Molecular evidence for metazooplankton feeding on filamentous cyanobacteria and picocyanobacteria in the Baltic Sea
2012 (English)Licentiate thesis, comprehensive summary (Other academic)
Interactions between zooplankton and cyanobacteria are complex and system-specific. They play an important role in mediating responses of phytoplankton to changes in nutrient regime and top-down manipulations. Negative consequences associated with these interactions include massive blooms of diazotrophic blue-green algae and declines in zooplankton and fish stocks. With regard to filamentous cyanobacteria, toxicity, morphology, and poor nutritional quality have commonly been implicated as mechanisms hampering efficient grazing, whereas picocyanobacteria are generally considered as inaccessible for mesozooplankton grazers due to their small size. The evidence for these assumptions are, however, contradictory, and there are studies showing that both picocyanobacteria and filamentous cyanobacteria can contribute substantially to zooplankton diets. Moreover, by supplying nitrogen to non-diazotrophic phytoplankton, these cyanobacterial blooms fuel production of edible phytoplankton and picoplankton, including picocyanobacteria. Thus, cyanobacteria could have a neutral or even positive effect on growth of mesozooplankton. As zooplankton is the main trophic link between primary producers and higher trophic levels, it is important to understand whether mesozooplankton can efficiently utilize cyanobacterial production by direct grazing. Here, I used molecular approach in the field and laboratory studies to determine (1) whether pico- and filamentous cyanobacteria are ingested by mesozooplankton grazers, (2) what species/groups are particularly efficient in grazing on picocyanobacteria, and (3) consequences of feeding on toxic filamentous cyanobacterium for copepod physiological status.
In Paper I, we experimentally studied effects of direct ingestion of toxic filamentous cyanobacteria on oxidative status, reproduction, and juvenile development in the copepod Acartia bifilosa. Moreover, using short- and long-term field observations on the egg production in Acartia tonsa and growth of nauplii in the common Baltic copepods Acartia spp. and Eurytemora affinis in relation to cyanobacteria abundance, we showed overall positive effects of diazotrophic filamentous cyanobacteria on oxidative balance, viable egg production and nauplial growth. These findings suggest that cyanobacterial blooms in the Baltic Sea might contribute, both directly and indirectly, to zooplankton nutrition. The indirect effects are most likely mediated through the stimulation of picoplankton communities by filamentous cyanobacteria blooms thus enhancing nutrition of zooplankton capable of utilizing picoplankton component of the microbial food webs.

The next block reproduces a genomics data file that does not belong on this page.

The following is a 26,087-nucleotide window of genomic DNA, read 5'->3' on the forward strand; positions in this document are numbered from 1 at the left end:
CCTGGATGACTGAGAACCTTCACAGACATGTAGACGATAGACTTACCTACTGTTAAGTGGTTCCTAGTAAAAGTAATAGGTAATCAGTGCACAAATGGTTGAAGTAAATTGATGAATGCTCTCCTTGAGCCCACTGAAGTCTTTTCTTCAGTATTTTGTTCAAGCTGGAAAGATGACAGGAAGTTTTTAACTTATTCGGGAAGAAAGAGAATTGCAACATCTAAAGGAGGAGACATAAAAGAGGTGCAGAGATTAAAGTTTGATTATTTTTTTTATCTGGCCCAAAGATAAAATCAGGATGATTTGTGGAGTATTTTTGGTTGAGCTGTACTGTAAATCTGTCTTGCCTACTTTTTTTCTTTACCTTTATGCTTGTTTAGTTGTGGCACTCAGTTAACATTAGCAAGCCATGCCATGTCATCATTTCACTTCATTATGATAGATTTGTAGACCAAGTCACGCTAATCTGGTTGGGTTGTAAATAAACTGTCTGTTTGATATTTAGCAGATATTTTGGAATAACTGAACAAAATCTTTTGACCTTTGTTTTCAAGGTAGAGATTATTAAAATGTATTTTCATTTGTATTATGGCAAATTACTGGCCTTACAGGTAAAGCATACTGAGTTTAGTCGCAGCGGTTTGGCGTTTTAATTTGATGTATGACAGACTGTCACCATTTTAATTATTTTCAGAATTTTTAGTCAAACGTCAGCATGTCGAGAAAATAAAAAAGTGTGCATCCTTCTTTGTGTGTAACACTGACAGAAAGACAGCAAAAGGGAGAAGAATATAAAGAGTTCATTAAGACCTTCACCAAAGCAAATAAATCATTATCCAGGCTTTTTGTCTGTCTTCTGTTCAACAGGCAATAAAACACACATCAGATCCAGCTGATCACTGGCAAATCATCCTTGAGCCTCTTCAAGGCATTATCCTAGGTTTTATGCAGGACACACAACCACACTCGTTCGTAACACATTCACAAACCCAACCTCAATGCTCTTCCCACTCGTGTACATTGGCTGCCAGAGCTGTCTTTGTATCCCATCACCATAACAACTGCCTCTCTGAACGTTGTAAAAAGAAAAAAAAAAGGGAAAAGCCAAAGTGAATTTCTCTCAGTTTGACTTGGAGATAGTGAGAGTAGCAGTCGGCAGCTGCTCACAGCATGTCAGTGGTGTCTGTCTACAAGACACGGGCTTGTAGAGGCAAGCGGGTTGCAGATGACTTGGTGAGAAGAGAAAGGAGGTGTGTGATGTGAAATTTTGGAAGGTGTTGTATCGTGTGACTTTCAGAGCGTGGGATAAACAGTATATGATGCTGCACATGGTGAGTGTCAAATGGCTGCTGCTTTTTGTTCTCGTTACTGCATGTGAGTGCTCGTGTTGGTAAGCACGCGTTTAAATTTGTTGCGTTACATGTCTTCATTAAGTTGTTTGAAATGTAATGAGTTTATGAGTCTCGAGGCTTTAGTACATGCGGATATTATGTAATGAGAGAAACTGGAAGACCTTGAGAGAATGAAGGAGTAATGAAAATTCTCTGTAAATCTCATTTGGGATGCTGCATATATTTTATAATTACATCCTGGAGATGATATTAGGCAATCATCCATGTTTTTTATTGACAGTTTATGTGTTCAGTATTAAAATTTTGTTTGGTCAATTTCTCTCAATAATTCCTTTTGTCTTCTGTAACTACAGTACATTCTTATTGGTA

In Paper II, we evaluated the extent of the direct grazing by mesozooplankton on picocyanobacteria in the field as hypothesized in Paper I. The picocyanobacteria in ambient plankton communities and zooplankton guts were quantified by molecular diet analysis. The method is based on quantitative PCR (qPCR) targeting ITS-1 sequence of the picocyanobacteria Synechococcus that allowed us to measure picocyanobacterial DNA in the guts of major Baltic mesozooplankton groups (cladocerans, rotifers and various developmental stages of copepods). Also, a feeding experiment with laboratory reared copepod Acartia tonsa fed a mixture of the picocyanobacterium Synechococcus bacillaris and the cryptophyte alga Rhodomonas salina was conducted to measure picocyanobacteria consumption in the presence of the alternative food. All field-collected and experimental animals were found to consume Synechococcus spp. In terms of Synechococcus quantity, the individual gut content was highest in the cladocerans, whereas biomass-specific gut content was highest in the rotifers and the copepod nauplii. The amount of Synechococcus DNA in the guts of the field-collected copepods was positively related to the picocyanobacteria abundance and negatively to the total phytoplankton (> 2 µm) stocks at the time of sampling. This indicates that increased availability of picocyanobacteria resulted in the increased intake of this prey and that copepods may rely more on this prey when preferred food declines. These findings suggest that if abundant, picoplankton is an important component of mesozooplankton diet, which needs to be accounted for in food web models and productivity assessments.
Place, publisher, year, edition, pages
Stockholm: Stockholm University, 2012. , 22 p.
Research subject Marine Ecology
IdentifiersURN: urn:nbn:se:su:diva-82937OAI: oai:DiVA.org:su-82937DiVA: diva2:573593
2012-12-14, 105, Svante Arrhenius väg 21A, Frescati Backe, Stockholm, 13:00 (English)
Andersson, Agneta, ProfessorWalve, Jakob, PhDIninbergs, Karolina, PhD
Gorokhova, Elena, Professor